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The FOS - Interactive Grid - Add Button plug-in is a simple way for adding buttons to the Interactive Grid. Whether it's the toolbar, the actions menu, the row actions menu or the row selection menu, this plug-in allows you to extend all of these components with your own, highly customizable buttons, declaratively.

The plug-in's settings give you fine control over the buttons position (first, last, index), look, icon, and which action should be executed when that button is clicked. You can execute a predefined action (ie. delete row), execute some JavaScript code, trigger an event, put the currently selected row(s) pk value into a page item, or even provide your own actions.


Simple Button in Toolbar

In its most basic form, this plug-in will add a button to an Interactive Grid's toolbar. In this case, the button is positioned in the last toolbar group, has a label, an icon, and triggers a notification when clicked.


Multiple Buttons in Toolbar

But wait, there's more ... buttons! You can add as many buttons in the toolbar as you wish. 1 Dynamic Action = 1 Button.

What you should first know is that the IG toolbar consists of 7 groups: "Search Box", "Saved Reports", "View Switch", "Actions Menu", "Edit & Save", "Add Row" and "Reset". By default, buttons will be added to the last group - Reset. But this can, of course, be configured.

In this example we've added a new button in each of these 7 groups.


Position & Style

Finer positioning of the buttons within a group can also be achieved. In the following example, buttons Left and Right are placed in the same group as the Actions menu, but Left is set to take the first position, while Right takes the last position in the group. For groups with more than 1 item, you can set the button to be inserted at any index you wish.

An option to set the icon position is also available. As you can see, button Left has the icon on the left, while button Right has the icon on the right.

Another option is to style a button as Hot. Simply check the checkbox, and your toolbar button will take the primary color of the application.


What Happens on Click

Once we have positioned and styled our buttons accordingly, it's time to define their functionality. This plug-in provides a number of ways to react to their click event.

  1. Trigger Event

    In most cases, it will make sense to define an event name. This will be triggered on the IG region when the button is clicked. One can listen on this event in its own Dynamic Action, and perform any number of subsequent actions.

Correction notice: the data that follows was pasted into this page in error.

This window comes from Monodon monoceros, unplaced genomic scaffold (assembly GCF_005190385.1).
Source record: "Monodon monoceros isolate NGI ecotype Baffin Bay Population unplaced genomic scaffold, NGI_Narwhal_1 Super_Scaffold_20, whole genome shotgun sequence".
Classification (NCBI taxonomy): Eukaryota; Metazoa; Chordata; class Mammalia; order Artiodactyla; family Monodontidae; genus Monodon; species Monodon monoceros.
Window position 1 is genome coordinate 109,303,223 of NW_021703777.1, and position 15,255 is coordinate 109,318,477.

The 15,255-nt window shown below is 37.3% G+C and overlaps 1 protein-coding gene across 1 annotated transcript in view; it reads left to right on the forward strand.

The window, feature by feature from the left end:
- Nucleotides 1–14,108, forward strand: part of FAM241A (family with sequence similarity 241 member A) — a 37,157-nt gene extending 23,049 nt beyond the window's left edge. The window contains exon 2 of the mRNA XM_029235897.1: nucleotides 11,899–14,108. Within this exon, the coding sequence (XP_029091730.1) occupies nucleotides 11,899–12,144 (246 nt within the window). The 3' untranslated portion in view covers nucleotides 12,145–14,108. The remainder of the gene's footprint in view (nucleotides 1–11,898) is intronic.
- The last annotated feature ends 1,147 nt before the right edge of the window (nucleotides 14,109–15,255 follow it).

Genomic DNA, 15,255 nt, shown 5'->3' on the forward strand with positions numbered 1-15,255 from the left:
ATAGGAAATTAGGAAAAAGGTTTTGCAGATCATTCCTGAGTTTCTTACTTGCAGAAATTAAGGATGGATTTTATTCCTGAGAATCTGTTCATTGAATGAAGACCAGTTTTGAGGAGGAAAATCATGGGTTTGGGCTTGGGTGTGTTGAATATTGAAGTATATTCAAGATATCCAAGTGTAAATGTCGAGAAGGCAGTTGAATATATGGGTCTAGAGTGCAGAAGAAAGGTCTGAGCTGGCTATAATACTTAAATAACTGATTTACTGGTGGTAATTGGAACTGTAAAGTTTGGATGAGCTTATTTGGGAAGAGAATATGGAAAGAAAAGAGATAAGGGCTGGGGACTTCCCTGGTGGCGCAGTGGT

2. Execute JavaScript Code

    You can specify an inline JavaScript function that will fire when the button is clicked. If on click of the button you don't need more than 1 dynamic action, this makes most sense as you can provide the code inline, and don't have to create an extra dynamic action.

  3. Do nothing - Action is handled externally

    One can also simply provide the name of a built-in "action" under the "Action Name" attribute, and let the IG do the work. There is actually a big number of built-in "actions" in the Interactive Grid. For example: show the downloads dialog, save changes, refresh the selected rows, and many, many more. These are defined by a simple string, such as "show-download-dialog", "save", or "selection-refresh". You can find a complete list on > Interactive Grid > Actions.

    Simply provide the action name under "Action Name", and set the "On Click" attribute to "Do nothing - Action is handled externally". This will inform the plug-in to not react to the click event, as the built-in Interactive Grid action will take care of it.

    In this example, the 3rd button will open the download dialog, simply by providing the string "show-download-dialog"


Advanced - Provide Your Own Action

Actions give you the ability to control your button after initialization. One can hide, show, disable, enable, and change a button's label, only by knowing its action name.

Although in most cases this won't be needed, this plug-in still gives you the ability to fine-control and dynamically update your buttons.

In the following example, we've given the "Update Rows" button an action name of "custom-update-rows". Make sure the action name you provide does not conflict with an already existing action name from the list mentioned above.

Then separately, in its own Dynamic Action listening on selection change of the grid, we execute the following: